Woodshop brings homemade toys to elementary students


Keegan Honig

St. Louis High School woodshop students bring the toys to Carrie Knause Elementary.

Keegan Honig, Editor

A student reaches into his gift bag, ready to see what’s inside. (Keegan Honig)
A student excitedly opens his gift. (Keegan Honig)
Woodshop student Owen Downs brings his bag of presents to the elementary schools. (Keegan Honig)
There were many wooden cars made for the kids. (Keegan Honig)
The toys brought some joy to the students right before heading into Christmas Break. (Keegan Honig)
A student discovers the toy car after quickly unwrapping his gift. (Keegan Honig)
The fifth-grade students received a hand-made board game to enjoy with their families during the holidays. (Keegan Honig)

Woodshop teacher Phil Maxwell and his class brought toys to kids at Carrie Knause and Nikkari Elementary Tuesday, Dec. 22. The woodshop classes have been working on constructing these toys for months in preparation for the Christmas season. Over 400 toys, including wooden trains, cars, and versions of the board game “Aggravation,” were given to k-5 students in the district.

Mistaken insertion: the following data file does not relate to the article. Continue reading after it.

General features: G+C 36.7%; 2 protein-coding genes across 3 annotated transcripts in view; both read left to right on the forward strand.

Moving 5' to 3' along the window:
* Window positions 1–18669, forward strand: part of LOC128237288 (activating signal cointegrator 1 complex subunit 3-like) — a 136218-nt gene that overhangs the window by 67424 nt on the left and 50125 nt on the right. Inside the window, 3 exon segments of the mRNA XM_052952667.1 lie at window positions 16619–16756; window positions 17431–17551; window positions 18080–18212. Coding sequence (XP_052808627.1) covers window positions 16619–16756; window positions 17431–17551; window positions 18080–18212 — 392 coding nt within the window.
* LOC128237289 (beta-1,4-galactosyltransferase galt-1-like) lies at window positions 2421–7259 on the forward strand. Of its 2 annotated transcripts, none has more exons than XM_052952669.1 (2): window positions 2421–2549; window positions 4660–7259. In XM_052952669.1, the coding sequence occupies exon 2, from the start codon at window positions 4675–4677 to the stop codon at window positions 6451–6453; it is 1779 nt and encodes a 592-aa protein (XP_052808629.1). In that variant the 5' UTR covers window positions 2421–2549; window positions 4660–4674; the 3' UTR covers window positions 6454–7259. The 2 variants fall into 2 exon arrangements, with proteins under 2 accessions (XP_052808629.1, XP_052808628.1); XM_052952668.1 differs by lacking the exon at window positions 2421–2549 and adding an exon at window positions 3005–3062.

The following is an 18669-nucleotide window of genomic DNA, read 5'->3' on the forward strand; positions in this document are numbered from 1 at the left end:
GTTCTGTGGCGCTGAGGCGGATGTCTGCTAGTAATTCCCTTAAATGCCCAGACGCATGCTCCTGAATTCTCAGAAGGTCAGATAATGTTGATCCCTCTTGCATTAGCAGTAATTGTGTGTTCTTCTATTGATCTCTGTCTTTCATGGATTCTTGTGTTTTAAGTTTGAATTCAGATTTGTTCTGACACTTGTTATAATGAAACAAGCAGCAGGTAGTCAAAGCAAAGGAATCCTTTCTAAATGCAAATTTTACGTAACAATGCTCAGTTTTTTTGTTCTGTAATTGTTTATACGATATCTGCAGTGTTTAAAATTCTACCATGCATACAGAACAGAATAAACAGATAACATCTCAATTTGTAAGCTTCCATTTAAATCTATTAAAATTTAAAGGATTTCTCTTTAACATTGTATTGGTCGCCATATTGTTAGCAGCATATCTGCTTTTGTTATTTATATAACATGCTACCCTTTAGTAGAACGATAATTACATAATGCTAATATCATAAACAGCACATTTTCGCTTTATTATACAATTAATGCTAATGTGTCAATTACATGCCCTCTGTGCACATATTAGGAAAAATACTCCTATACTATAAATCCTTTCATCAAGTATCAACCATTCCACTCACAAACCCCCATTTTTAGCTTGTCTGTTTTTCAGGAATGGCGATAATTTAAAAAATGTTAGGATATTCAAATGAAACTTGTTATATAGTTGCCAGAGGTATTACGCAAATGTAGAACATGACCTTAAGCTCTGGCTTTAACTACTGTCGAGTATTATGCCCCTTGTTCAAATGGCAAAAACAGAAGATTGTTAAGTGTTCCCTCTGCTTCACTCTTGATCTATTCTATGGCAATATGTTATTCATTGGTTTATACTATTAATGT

Maxwell shared, “We have been planning this project since last January. We started building prototypes and getting our costs figured out and then started mass producing when we started school. It is a huge relief to have seen the project to completion. It has been a challenge dealing with Covid and meeting a deadline. I think I might go take a nap now.”

Nate March is a member of the woodshop class and, according to Maxwell, was a major part of the “brains of the operation.” March shared, “I’m helping deliver the toys, and if it wasn’t for Mr. Maxwell’s hard work and dedication, this dream would have never become a reality.”

This was a great day for the community, and it was a terrific event for both the elementary students and high school students involved. The kids were extremely excited when they were given their gifts, and it was a very meaningful experience for the woodshop students. Maxwell shared that the best part of the day was seeing “our high school kids experience the power of creating something and then giving it away.”